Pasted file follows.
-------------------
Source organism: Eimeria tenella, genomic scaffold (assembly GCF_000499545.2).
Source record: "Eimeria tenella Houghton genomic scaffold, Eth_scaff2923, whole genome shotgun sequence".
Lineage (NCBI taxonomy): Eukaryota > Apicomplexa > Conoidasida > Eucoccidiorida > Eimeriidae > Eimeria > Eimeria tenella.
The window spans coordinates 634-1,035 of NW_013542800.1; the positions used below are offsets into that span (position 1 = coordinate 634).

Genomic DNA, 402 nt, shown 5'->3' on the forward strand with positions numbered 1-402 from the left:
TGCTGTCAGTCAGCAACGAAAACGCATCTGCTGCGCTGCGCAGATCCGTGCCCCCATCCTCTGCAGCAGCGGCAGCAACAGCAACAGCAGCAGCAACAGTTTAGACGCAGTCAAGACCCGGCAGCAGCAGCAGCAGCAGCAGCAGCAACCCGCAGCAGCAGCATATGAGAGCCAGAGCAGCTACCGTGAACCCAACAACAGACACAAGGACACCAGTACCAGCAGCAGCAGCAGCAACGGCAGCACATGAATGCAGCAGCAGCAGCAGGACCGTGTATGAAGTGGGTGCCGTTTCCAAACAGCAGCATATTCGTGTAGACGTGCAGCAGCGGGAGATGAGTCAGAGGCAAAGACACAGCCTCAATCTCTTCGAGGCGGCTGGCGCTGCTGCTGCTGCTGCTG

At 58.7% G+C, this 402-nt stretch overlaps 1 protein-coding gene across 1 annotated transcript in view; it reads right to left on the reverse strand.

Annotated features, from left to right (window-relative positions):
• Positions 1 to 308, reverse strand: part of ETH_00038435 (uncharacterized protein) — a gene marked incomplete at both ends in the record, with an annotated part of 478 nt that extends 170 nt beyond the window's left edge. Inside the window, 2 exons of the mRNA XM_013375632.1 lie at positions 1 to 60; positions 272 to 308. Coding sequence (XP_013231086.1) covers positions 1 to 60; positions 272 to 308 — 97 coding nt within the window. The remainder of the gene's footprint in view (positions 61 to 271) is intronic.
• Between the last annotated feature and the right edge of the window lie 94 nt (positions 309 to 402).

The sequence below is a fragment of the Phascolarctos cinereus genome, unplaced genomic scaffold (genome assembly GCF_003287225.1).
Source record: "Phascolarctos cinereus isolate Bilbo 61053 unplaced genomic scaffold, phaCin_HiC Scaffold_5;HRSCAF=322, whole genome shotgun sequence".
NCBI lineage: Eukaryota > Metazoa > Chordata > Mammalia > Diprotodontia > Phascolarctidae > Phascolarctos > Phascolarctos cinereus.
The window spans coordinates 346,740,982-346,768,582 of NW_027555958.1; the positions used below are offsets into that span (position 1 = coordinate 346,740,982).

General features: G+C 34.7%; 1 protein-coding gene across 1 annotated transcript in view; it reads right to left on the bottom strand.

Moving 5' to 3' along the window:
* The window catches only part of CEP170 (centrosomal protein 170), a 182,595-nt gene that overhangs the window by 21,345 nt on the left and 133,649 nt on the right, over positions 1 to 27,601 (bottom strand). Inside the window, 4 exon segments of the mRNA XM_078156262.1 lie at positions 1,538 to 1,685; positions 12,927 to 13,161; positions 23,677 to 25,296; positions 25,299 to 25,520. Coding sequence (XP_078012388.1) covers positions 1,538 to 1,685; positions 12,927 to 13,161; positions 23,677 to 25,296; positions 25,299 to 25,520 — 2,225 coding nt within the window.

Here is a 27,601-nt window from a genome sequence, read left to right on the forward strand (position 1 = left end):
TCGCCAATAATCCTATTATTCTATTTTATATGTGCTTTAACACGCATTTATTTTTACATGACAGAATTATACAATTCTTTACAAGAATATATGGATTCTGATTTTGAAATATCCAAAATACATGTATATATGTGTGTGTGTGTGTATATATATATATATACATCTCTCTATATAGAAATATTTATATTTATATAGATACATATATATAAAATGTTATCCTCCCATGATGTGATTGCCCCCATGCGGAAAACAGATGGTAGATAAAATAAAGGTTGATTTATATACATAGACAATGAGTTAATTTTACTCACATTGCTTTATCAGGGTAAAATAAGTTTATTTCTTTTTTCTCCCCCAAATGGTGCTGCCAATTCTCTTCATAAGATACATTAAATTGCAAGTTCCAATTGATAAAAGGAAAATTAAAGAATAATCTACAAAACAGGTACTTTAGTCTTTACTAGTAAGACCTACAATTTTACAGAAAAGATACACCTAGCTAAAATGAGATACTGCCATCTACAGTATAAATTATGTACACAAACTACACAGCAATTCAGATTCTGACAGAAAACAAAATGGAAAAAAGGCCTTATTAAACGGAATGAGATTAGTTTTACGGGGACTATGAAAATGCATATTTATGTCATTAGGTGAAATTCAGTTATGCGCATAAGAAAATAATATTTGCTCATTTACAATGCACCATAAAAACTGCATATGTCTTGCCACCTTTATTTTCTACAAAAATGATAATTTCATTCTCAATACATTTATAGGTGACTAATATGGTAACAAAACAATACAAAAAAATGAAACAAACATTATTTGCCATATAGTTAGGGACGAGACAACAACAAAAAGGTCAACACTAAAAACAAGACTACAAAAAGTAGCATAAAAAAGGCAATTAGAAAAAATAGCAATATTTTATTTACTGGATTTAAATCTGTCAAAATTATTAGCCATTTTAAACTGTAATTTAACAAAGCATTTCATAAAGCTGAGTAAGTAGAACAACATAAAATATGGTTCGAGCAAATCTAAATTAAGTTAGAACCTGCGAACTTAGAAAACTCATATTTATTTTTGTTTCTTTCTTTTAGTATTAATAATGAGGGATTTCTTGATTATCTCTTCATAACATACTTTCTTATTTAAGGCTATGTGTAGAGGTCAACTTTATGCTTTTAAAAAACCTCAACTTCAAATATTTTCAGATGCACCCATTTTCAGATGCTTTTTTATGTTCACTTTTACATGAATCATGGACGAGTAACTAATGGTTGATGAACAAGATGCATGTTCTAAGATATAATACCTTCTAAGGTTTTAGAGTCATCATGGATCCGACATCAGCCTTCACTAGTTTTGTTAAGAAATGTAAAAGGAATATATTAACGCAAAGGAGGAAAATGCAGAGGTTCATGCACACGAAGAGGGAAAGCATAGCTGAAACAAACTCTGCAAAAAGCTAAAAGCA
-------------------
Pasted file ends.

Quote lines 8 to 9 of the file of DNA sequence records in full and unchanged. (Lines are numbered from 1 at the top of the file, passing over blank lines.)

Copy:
Annotated features, from left to right (window-relative positions):
• Positions 1 to 308, reverse strand: part of ETH_00038435 (uncharacterized protein) — a gene marked incomplete at both ends in the record, with an annotated part of 478 nt that extends 170 nt beyond the window's left edge. Inside the window, 2 exons of the mRNA XM_013375632.1 lie at positions 1 to 60; positions 272 to 308. Coding sequence (XP_013231086.1) covers positions 1 to 60; positions 272 to 308 — 97 coding nt within the window. The remainder of the gene's footprint in view (positions 61 to 271) is intronic.